A Visit to Lourdes

Zip Dobyns

One of my pleasures during this past spring was a chance to visit the healing shrine at Lourdes, France. As most of our readers know, I am very interested in spiritual healing. I have been fortunate enough to be able to see some of the psychic surgeons in the Philippines and to see Katherine Kuhlman twice while she was still here. I had always wanted to go to Lourdes because of its reputation as a healing center, and when a client announced in late April that she was going, I decided to go along. Of course, I did look at my own horoscope and discovered that I had a grand trine in fire including P Moon, P south lunar node, and natal Mars-Neptune. Calculating my chart for Lourdes just reinforced the message since it put my Neptune on the local Ascendant. And of course, the asteroids blew me away. The shrine is dedicated to Mary. In my chart, P Mary was semisextile Neptune; P Maria was conjunct Neptune; P Gallia (France) was opposite Neptune. P Vaticana was on my natal Ascendant. All aspects were within one degree orbs. My son, Bill, also went on the trip. He has worked with spiritual healing for some years, and he accompanied me to see the psychic surgeons and to the Ashram of Sai Baba.

I can’t say that we saw any healings, as far as we know, but it was a very moving experience. The shrine is beautiful. It is in the foothills of the Pyrenees Mountains in the southeast of France. The grotto where Bernadette saw her vision is a shallow cave which now has an altar and statue of the Virgin plus many candles always burning. A steady procession of people goes in to pray and light candles and touch the rock walls of the grotto or the statue. A stream runs just a few yards away, and the mountains are covered with forests.

One large traditional church was built on the crest above the grotto, with a large plaza in front where people can assemble for ceremonies in the open air. Another modern church has been built more recently on the far side of the stream, and bridges provide easy access to it. Still another underground church (called a basilica) is on one side of the long divided road leading from the shrine’s entrance to the open plaza in front of the original church. A line of rooms on one side of the plaza provides for reception areas, information, etc. Just before the grotto, a row of at least 20 faucets jut out from a stone-faced wall, and a steady stream of people come to drink and fill containers with the famous water of Lourdes which is said to have healing properties. The baths are just beyond the grotto, where people disrobe in cubicles to sit briefly in the cold but presumably healing water.

A fair sized town has grown up on one side of the shrine, surviving mostly on feeding, housing, and selling souvenirs to visitors. The town is unabashedly commercial, but the shrine is not. We were never asked for money. The religious services which are conducted almost continuously in seven languages, the water, and even the baths which provided attendants to assist people in the cubicles, are all offered without charge. Of course, donations were welcome.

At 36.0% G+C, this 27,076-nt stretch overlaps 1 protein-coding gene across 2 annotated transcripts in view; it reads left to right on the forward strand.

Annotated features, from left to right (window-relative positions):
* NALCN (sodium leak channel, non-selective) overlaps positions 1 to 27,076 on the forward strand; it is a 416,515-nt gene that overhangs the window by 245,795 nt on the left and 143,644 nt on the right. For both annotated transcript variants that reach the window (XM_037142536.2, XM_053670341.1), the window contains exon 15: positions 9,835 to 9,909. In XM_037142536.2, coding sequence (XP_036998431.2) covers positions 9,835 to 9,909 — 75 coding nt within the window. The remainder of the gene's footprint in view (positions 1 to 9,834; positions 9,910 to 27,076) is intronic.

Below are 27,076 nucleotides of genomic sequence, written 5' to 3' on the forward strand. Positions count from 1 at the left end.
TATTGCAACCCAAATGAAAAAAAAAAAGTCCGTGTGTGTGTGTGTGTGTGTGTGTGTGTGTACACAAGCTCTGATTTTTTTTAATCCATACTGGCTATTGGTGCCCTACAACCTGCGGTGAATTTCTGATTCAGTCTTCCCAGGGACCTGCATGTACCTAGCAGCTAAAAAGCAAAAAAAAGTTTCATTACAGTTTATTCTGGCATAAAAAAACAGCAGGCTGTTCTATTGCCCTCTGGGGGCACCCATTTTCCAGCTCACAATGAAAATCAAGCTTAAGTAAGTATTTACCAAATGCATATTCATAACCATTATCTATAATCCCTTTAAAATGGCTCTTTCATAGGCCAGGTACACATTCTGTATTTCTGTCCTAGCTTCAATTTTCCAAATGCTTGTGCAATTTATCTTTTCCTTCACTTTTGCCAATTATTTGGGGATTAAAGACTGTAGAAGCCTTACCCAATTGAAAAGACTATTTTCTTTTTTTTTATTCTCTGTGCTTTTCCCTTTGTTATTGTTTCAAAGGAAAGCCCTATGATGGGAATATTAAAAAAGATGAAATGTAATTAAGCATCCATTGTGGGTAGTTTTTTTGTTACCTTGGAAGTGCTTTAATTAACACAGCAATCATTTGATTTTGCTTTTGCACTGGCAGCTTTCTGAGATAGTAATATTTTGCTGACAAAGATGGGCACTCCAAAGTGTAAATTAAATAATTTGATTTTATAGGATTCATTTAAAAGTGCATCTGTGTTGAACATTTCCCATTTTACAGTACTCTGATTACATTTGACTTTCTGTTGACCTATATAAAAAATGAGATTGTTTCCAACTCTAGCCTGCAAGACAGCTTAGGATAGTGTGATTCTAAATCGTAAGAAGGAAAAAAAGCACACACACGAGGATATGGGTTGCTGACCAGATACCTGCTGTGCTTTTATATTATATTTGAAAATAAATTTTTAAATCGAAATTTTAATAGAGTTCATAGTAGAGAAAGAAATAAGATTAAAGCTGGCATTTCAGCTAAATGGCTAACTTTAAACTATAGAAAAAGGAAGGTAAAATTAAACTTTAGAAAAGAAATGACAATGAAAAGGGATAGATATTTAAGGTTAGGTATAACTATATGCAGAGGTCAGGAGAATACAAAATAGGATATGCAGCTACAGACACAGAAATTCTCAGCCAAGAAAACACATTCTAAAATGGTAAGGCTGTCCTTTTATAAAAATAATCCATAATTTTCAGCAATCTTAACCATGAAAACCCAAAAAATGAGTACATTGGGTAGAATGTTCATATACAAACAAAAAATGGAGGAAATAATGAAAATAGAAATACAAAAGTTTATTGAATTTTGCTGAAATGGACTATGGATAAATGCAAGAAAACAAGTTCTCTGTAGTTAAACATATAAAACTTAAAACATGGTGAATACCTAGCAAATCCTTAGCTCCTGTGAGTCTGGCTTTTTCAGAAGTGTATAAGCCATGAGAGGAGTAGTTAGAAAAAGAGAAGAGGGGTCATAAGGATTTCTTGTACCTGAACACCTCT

The most moving experience for me was the candlelight procession which was held each evening. Hundreds of people walked in the procession, holding candles with small paper circles around them to prevent the wind from blowing out the candles. Singing in which everyone joined alternated with priests who read religious verses in the seven customary languages. Everyone joined. I specially loved one song with a chorus of Ave, Ave, Ave, Maria, and was able to buy a cassette tape which included the music from a whole day of pilgrimage to Lourdes. Unfortunately, some of the tape turned out to be defective, but the song that I wanted most is ok. People walked in the procession in groups from various countries, led by one of their members who carried a sign announcing their place of origin. On the first night, we just watched the service from an elevated ramp on one side of the plaza. On subsequent nights, we joined first an Irish group and then a Swiss group, and even met women from East Germany who whispered their place of origin since communist countries frown on religious pilgrimages.

The most dramatic part of the candlelight procession was the row upon row of invalids on stretchers, in wheelchairs, and in little rickshaws pulled by religious attendants. There were hundreds of them lined up on the plaza in front of the church, with the marchers filling the open area behind them. It rained almost every day we were there, but the processions went on. People just pulled out umbrellas or raincoats and carried on. As I said at the beginning, I don’t know if any healing took place while we were there, but the atmosphere of love, faith, service and hope was everywhere.

Copyright © 1989 Los Angeles Community Church of Religious Science, Inc.

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